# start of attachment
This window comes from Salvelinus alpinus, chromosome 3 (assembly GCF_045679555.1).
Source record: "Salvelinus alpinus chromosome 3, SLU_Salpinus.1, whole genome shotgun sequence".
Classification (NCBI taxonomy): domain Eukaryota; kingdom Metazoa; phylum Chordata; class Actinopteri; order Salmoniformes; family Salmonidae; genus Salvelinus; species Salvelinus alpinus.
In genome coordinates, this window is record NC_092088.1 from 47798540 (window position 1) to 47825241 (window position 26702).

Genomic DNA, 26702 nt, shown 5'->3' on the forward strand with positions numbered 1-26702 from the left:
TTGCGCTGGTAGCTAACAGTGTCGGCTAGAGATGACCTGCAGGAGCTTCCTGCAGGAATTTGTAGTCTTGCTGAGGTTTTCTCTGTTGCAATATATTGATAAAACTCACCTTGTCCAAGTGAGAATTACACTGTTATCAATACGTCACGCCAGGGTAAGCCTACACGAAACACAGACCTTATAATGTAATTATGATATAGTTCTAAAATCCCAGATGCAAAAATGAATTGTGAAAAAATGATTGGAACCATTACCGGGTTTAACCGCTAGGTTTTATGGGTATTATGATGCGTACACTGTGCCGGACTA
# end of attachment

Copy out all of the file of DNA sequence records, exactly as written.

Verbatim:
This window comes from Salvelinus alpinus, chromosome 3 (assembly GCF_045679555.1).
Source record: "Salvelinus alpinus chromosome 3, SLU_Salpinus.1, whole genome shotgun sequence".
Classification (NCBI taxonomy): domain Eukaryota; kingdom Metazoa; phylum Chordata; class Actinopteri; order Salmoniformes; family Salmonidae; genus Salvelinus; species Salvelinus alpinus.
In genome coordinates, this window is record NC_092088.1 from 47798540 (window position 1) to 47825241 (window position 26702).

Genomic DNA, 26702 nt, shown 5'->3' on the forward strand with positions numbered 1-26702 from the left:
TTGCGCTGGTAGCTAACAGTGTCGGCTAGAGATGACCTGCAGGAGCTTCCTGCAGGAATTTGTAGTCTTGCTGAGGTTTTCTCTGTTGCAATATATTGATAAAACTCACCTTGTCCAAGTGAGAATTACACTGTTATCAATACGTCACGCCAGGGTAAGCCTACACGAAACACAGACCTTATAATGTAATTATGATATAGTTCTAAAATCCCAGATGCAAAAATGAATTGTGAAAAAATGATTGGAACCATTACCGGGTTTAACCGCTAGGTTTTATGGGTATTATGATGCGTACACTGTGCCGGACTA